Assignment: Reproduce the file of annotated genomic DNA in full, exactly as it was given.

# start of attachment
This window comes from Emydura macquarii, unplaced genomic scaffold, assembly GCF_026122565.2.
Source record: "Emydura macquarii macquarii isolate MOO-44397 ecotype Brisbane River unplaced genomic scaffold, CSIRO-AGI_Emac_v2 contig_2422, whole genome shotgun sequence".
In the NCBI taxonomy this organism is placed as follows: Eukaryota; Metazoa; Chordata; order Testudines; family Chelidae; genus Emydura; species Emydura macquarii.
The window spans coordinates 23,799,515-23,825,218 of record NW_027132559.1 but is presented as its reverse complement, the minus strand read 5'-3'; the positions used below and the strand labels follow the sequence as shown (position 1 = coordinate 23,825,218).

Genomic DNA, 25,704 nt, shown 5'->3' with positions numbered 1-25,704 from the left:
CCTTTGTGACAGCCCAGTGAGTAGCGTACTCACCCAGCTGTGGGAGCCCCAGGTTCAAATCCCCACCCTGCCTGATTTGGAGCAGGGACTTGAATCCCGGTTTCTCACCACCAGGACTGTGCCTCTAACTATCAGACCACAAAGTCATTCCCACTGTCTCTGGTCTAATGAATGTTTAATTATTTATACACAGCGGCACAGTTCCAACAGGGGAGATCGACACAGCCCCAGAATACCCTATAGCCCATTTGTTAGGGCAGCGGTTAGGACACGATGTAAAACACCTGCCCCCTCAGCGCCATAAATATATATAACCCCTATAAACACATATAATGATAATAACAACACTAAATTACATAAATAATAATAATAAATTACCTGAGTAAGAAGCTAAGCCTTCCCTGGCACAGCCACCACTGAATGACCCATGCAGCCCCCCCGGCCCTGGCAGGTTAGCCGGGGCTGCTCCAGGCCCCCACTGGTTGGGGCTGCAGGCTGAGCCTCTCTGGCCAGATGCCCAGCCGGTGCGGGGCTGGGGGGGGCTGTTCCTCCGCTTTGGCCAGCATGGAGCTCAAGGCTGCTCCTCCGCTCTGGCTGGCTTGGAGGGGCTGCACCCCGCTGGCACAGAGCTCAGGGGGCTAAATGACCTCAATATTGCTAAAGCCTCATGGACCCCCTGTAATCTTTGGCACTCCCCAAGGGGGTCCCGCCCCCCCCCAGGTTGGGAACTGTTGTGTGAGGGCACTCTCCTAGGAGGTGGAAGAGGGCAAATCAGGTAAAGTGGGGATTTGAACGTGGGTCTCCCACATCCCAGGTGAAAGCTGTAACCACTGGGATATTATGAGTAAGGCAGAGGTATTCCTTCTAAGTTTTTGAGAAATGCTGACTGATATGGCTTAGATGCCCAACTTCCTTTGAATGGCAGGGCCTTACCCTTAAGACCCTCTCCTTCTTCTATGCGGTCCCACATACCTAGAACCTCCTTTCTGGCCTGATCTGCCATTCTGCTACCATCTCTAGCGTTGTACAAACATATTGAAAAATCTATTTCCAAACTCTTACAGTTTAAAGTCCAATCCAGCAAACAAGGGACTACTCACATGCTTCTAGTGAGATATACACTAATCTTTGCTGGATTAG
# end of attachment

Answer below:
This window comes from Emydura macquarii, unplaced genomic scaffold, assembly GCF_026122565.2.
Source record: "Emydura macquarii macquarii isolate MOO-44397 ecotype Brisbane River unplaced genomic scaffold, CSIRO-AGI_Emac_v2 contig_2422, whole genome shotgun sequence".
In the NCBI taxonomy this organism is placed as follows: Eukaryota; Metazoa; Chordata; order Testudines; family Chelidae; genus Emydura; species Emydura macquarii.
The window spans coordinates 23,799,515-23,825,218 of record NW_027132559.1 but is presented as its reverse complement, the minus strand read 5'-3'; the positions used below and the strand labels follow the sequence as shown (position 1 = coordinate 23,825,218).

Genomic DNA, 25,704 nt, shown 5'->3' with positions numbered 1-25,704 from the left:
CCTTTGTGACAGCCCAGTGAGTAGCGTACTCACCCAGCTGTGGGAGCCCCAGGTTCAAATCCCCACCCTGCCTGATTTGGAGCAGGGACTTGAATCCCGGTTTCTCACCACCAGGACTGTGCCTCTAACTATCAGACCACAAAGTCATTCCCACTGTCTCTGGTCTAATGAATGTTTAATTATTTATACACAGCGGCACAGTTCCAACAGGGGAGATCGACACAGCCCCAGAATACCCTATAGCCCATTTGTTAGGGCAGCGGTTAGGACACGATGTAAAACACCTGCCCCCTCAGCGCCATAAATATATATAACCCCTATAAACACATATAATGATAATAACAACACTAAATTACATAAATAATAATAATAAATTACCTGAGTAAGAAGCTAAGCCTTCCCTGGCACAGCCACCACTGAATGACCCATGCAGCCCCCCCGGCCCTGGCAGGTTAGCCGGGGCTGCTCCAGGCCCCCACTGGTTGGGGCTGCAGGCTGAGCCTCTCTGGCCAGATGCCCAGCCGGTGCGGGGCTGGGGGGGGCTGTTCCTCCGCTTTGGCCAGCATGGAGCTCAAGGCTGCTCCTCCGCTCTGGCTGGCTTGGAGGGGCTGCACCCCGCTGGCACAGAGCTCAGGGGGCTAAATGACCTCAATATTGCTAAAGCCTCATGGACCCCCTGTAATCTTTGGCACTCCCCAAGGGGGTCCCGCCCCCCCCCAGGTTGGGAACTGTTGTGTGAGGGCACTCTCCTAGGAGGTGGAAGAGGGCAAATCAGGTAAAGTGGGGATTTGAACGTGGGTCTCCCACATCCCAGGTGAAAGCTGTAACCACTGGGATATTATGAGTAAGGCAGAGGTATTCCTTCTAAGTTTTTGAGAAATGCTGACTGATATGGCTTAGATGCCCAACTTCCTTTGAATGGCAGGGCCTTACCCTTAAGACCCTCTCCTTCTTCTATGCGGTCCCACATACCTAGAACCTCCTTTCTGGCCTGATCTGCCATTCTGCTACCATCTCTAGCGTTGTACAAACATATTGAAAAATCTATTTCCAAACTCTTACAGTTTAAAGTCCAATCCAGCAAACAAGGGACTACTCACATGCTTCTAGTGAGATATACACTAATCTTTGCTGGATTAG